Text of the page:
Earlier this month I wrote about Samuel Adams as a "publican," or person who contracts with a government to collect taxes, keeping a share of the revenue as his reward. That manner of governing was so out of date by the 1930s that John C. Miller didn't seem to recognize the term when he wrote his biography of Adams, and assumed it must have meant "tavernkeeper."
But publicans are coming back! According to the New York Times on 20 August,
Within two weeks, the I.R.S. will turn over data on 12,500 taxpayers—each of whom owes $25,000 or less in back taxes—to three collection agencies. . . . The move, an initiative of the Bush administration, represents the first step in a broader plan to outsource the collection of smaller tax debts to private companies over time. Although I.R.S. officials acknowledge that this will be much more expensive than doing it internally, they say that Congress has forced their hand by refusing to let them hire more revenue officers, who could pull in a lot of easy-to-collect money.The publican firms are expected to keep about 23% of the revenue they collect. I.R.S. personnel tend to cost only about 3% of the revenue they bring in. Congress and the Bush-Cheney administration appear to be so eager to limit the government payroll and help well-connected private businesses that such obvious inefficiency doesn't matter to them. Nor the apparent need to warn the public about scam artists claiming to be under contract to the I.R.S., as the agency just did.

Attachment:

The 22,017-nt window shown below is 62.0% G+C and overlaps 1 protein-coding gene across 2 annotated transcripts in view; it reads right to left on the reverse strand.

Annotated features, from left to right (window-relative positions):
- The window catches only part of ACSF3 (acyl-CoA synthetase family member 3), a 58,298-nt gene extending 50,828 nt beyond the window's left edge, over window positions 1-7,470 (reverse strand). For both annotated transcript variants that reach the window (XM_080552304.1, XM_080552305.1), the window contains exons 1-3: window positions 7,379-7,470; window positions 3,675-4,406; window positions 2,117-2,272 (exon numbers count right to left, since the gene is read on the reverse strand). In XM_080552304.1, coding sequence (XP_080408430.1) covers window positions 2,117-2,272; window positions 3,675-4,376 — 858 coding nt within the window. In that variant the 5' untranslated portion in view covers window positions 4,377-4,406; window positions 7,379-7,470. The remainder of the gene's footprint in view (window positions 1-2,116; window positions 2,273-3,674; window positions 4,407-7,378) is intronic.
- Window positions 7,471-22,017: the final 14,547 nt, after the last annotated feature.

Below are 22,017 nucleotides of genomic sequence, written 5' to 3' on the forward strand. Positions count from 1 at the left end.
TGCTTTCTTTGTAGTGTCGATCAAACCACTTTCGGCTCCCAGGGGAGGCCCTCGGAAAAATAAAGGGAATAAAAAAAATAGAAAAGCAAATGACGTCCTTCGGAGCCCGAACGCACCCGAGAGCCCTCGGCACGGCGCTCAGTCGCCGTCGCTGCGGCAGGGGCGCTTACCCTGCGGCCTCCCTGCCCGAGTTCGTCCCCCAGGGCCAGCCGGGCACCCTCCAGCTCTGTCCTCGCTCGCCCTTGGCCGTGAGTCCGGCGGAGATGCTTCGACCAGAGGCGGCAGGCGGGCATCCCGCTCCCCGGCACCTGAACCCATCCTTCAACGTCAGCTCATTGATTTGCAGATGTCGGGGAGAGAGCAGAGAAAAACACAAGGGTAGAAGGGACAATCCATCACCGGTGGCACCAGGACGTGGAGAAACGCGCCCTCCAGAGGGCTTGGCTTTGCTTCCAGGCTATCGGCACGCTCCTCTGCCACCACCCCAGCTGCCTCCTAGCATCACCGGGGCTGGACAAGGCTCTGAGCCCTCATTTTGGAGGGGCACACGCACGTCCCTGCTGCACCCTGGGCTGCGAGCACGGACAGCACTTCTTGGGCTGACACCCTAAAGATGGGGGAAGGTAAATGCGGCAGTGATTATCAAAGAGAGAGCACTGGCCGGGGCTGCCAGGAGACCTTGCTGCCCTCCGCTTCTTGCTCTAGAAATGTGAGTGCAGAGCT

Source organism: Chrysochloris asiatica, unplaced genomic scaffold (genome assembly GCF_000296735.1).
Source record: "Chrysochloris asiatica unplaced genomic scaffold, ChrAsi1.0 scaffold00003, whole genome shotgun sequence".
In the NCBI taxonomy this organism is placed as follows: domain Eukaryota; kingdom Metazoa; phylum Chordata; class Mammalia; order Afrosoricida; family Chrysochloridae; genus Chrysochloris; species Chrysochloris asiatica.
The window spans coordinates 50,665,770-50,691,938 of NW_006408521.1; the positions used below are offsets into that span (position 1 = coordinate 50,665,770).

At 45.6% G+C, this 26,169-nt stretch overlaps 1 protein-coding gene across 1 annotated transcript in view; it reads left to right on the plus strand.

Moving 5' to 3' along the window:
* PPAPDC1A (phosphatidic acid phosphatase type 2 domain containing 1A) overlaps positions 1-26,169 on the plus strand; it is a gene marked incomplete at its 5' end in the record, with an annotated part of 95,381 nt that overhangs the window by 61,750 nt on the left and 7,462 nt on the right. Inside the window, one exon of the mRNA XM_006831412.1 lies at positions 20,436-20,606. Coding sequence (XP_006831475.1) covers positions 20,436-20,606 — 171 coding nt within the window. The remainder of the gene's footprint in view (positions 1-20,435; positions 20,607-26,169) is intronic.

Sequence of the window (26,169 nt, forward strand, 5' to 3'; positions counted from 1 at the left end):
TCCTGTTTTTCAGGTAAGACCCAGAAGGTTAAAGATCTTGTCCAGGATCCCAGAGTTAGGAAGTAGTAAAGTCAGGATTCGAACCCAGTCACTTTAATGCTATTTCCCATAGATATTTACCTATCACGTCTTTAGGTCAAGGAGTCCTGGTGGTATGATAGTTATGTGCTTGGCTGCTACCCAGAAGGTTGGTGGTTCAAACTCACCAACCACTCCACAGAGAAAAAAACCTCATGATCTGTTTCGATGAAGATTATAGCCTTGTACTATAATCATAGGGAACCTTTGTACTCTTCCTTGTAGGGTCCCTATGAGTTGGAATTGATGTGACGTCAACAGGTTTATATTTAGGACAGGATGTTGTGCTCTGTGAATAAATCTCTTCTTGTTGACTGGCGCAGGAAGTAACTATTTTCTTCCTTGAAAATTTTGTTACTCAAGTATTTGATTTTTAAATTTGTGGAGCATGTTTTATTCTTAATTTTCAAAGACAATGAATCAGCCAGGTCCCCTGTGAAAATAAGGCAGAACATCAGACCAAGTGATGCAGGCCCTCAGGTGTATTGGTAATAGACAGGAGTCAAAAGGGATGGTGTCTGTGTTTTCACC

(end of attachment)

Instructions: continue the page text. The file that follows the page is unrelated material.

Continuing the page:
Though the administration isn't using the term "publicans," that's the simple dictionary term for private tax collectors. Boston also used that system to limit public salaries. Similarly, the town also relied on private firefighting companies (see 2001 article by new Tufts professor Benjamin Carp), who were licensed and rewarded for being first on the scene of a blaze, but not trained, equipped, or employed full-time by the town. (In 1760, a fire that started in William Jackson's store wiped out Boston's midsection. Coincidence?)
The term "publican" may regain contemporary currency in another way, too. Describing George W. Bush's press conference on Monday, the Times reported:
In calling the opposition the “Democrat Party” Mr. Bush was repeating a truncated, incorrect version of the party’s name that some Democrats have called a slight, an assertion the White House dismissed as ridiculous.Of course, "democrat" has been a term of pride in America since Jacksonian times (while "republican" seems reduced to "not Democratic, not monarchist, but don't ask for any specifics"). But to judge the veracity of the White House's denial about Bush's intentions, we can consider that in the same press conference he claimed, "Nobody has ever suggested in this administration that Saddam Hussein ordered the attack” on America on 11 Sept 2001, neglecting how Dick Cheney, Stephen J. Hadley, Paul Wolfowitz, Richard Perle, and others in the administration did just that.
If Bush and his partisans want to use the label "Democrat Party," I figure members of the Democratic Party can refer to their opponents as the "Publican Party." With the White House and Congress turning over tax collection to modern publicans, at significant cost to the nation, the label seems all too appropriate.